Childhood abuse of male offenders might suggest developmental pathway to offending

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The evidence on the relationship between sexual abuse in childhood of adult sex offenders is mixed, with some studies showing higher rates of childhood sexual abuse in sex offenders and others showing no such relationship exists.

The researchers in this study looked at the sexual and physical abuse histories of a number of adults with learning disabilities: 156 male sex offenders, 126 non-sexual male offenders and 27 female offenders.

They found from this case history review that sexual offenders reported a higher rate of sexual abuse in childhood than non-sexual male offenders (32.6% vs. 17.8%).

In relation to the reporting of non-accidental injury they found 16% of male sexual offenders reported this against 32.5% of non sexual male offenders. The highest rate of sexual abuse in childhood was reported by the female offenders at 59.3%.

The authors conclude from their findings that the specificity of childhood abuse evident in the male groups might suggest developmental pathway to offending. They point out however that the women appeared highly vulnerable to all forms of abuse.

Brief report: The sexual and physical abuse histories of offenders with intellectual disability, Lindsay, W. et al., in Journal of Intellectual Disability Research, 56: 326–331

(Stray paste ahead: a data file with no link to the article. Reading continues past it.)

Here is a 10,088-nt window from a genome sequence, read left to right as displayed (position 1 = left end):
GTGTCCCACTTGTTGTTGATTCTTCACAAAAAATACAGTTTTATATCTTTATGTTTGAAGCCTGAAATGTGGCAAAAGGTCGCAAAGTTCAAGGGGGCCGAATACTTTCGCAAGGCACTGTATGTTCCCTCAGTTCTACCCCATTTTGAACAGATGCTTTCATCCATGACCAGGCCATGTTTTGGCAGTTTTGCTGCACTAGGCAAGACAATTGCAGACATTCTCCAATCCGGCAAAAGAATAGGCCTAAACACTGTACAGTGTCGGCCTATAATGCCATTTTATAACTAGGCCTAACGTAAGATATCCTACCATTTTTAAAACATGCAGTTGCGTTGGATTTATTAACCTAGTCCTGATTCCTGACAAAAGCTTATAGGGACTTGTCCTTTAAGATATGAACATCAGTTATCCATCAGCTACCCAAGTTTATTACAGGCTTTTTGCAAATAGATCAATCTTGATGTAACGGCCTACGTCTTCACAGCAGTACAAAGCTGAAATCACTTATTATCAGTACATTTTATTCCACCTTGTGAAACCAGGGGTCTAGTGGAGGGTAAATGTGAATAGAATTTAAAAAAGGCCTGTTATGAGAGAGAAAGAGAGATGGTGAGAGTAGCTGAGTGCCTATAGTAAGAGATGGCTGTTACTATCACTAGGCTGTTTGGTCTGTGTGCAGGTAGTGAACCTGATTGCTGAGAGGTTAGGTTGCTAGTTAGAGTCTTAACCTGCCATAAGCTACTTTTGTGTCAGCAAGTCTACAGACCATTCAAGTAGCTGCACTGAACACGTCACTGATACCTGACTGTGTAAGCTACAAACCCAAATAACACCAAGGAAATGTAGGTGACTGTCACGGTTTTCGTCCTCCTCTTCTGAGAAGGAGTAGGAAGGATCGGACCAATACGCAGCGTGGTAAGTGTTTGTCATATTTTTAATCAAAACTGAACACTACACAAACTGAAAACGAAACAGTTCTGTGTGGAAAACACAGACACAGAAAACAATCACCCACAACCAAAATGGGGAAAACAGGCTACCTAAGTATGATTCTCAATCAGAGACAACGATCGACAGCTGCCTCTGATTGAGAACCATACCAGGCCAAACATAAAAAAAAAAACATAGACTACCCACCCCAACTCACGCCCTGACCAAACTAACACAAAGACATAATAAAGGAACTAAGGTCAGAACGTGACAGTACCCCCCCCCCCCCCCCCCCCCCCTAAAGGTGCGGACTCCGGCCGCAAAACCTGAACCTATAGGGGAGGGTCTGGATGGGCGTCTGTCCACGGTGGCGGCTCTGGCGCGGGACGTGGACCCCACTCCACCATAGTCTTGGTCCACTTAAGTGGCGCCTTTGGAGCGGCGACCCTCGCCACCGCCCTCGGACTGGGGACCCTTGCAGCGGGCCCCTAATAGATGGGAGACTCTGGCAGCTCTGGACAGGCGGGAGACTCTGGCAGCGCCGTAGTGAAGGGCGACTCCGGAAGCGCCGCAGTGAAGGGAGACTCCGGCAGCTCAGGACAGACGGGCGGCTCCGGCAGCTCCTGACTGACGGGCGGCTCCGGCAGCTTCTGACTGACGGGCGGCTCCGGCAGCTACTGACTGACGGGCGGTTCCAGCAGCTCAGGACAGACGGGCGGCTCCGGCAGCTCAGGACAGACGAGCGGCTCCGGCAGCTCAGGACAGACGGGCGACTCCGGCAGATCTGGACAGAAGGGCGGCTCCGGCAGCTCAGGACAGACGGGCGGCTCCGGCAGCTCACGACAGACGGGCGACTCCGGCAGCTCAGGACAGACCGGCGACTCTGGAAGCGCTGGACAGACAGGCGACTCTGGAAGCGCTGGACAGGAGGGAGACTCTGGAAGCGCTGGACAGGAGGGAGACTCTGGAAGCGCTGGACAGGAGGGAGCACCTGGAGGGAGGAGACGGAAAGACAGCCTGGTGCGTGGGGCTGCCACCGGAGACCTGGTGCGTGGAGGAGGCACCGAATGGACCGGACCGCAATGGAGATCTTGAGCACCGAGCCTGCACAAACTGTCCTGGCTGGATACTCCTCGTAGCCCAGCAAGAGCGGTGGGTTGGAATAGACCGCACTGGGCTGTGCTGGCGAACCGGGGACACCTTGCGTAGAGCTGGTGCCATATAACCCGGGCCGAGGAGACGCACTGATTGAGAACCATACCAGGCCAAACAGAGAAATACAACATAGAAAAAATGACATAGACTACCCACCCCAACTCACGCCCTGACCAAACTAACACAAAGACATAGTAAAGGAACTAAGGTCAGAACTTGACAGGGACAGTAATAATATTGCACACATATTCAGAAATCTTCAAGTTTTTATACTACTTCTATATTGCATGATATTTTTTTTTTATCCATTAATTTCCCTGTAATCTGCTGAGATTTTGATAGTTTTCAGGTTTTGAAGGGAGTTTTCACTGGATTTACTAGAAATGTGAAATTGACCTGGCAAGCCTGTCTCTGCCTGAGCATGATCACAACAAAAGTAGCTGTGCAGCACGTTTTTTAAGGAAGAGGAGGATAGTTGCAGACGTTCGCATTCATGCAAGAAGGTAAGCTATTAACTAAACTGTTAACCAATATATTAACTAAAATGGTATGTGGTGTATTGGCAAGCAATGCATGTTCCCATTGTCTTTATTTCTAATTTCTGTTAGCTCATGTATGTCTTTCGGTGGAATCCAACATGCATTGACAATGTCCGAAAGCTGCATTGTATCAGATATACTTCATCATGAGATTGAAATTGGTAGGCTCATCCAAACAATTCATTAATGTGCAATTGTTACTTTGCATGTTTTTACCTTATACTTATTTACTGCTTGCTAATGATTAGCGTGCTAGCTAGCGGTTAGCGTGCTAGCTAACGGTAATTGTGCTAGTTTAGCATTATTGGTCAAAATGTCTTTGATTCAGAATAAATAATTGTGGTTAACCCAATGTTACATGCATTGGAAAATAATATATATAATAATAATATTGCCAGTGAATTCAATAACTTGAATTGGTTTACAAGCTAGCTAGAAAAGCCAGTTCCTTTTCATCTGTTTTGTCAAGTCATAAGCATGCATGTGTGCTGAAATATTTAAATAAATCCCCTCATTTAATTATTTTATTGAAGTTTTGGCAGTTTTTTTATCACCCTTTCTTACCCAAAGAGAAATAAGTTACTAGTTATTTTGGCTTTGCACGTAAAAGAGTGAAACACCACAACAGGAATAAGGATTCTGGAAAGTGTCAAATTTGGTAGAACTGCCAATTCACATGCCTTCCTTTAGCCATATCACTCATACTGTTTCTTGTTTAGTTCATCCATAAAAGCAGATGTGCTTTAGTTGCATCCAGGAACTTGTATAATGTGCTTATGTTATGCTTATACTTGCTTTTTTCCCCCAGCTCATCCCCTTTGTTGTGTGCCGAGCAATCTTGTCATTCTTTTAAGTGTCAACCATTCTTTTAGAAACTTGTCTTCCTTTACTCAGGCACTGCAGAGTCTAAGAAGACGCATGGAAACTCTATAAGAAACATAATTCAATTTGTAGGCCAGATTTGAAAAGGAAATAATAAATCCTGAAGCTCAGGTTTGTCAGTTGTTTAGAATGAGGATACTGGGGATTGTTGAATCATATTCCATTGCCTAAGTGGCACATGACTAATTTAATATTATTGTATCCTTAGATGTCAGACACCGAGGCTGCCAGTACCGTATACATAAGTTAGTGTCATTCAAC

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John Northfield

After qualifying as a social worker, John worked in community learning disability teams before getting involved in a number of long-stay hospital closure programmes, working to develop individual plans for people moving into their own homes. He worked for BILD, helping to develop the Quality Network and was editorial lead for the NHS electronic library learning disabilities specialist collection. This led him to found the Learning Disabilities Elf site with Andre Tomlin as a way of making the evidence accessible to practitioners in health and social care. Most recently he has worked as part of Mencap's national quality team and also been involved in a number of national website developments, including the General Medical Council's learning disabilities site.

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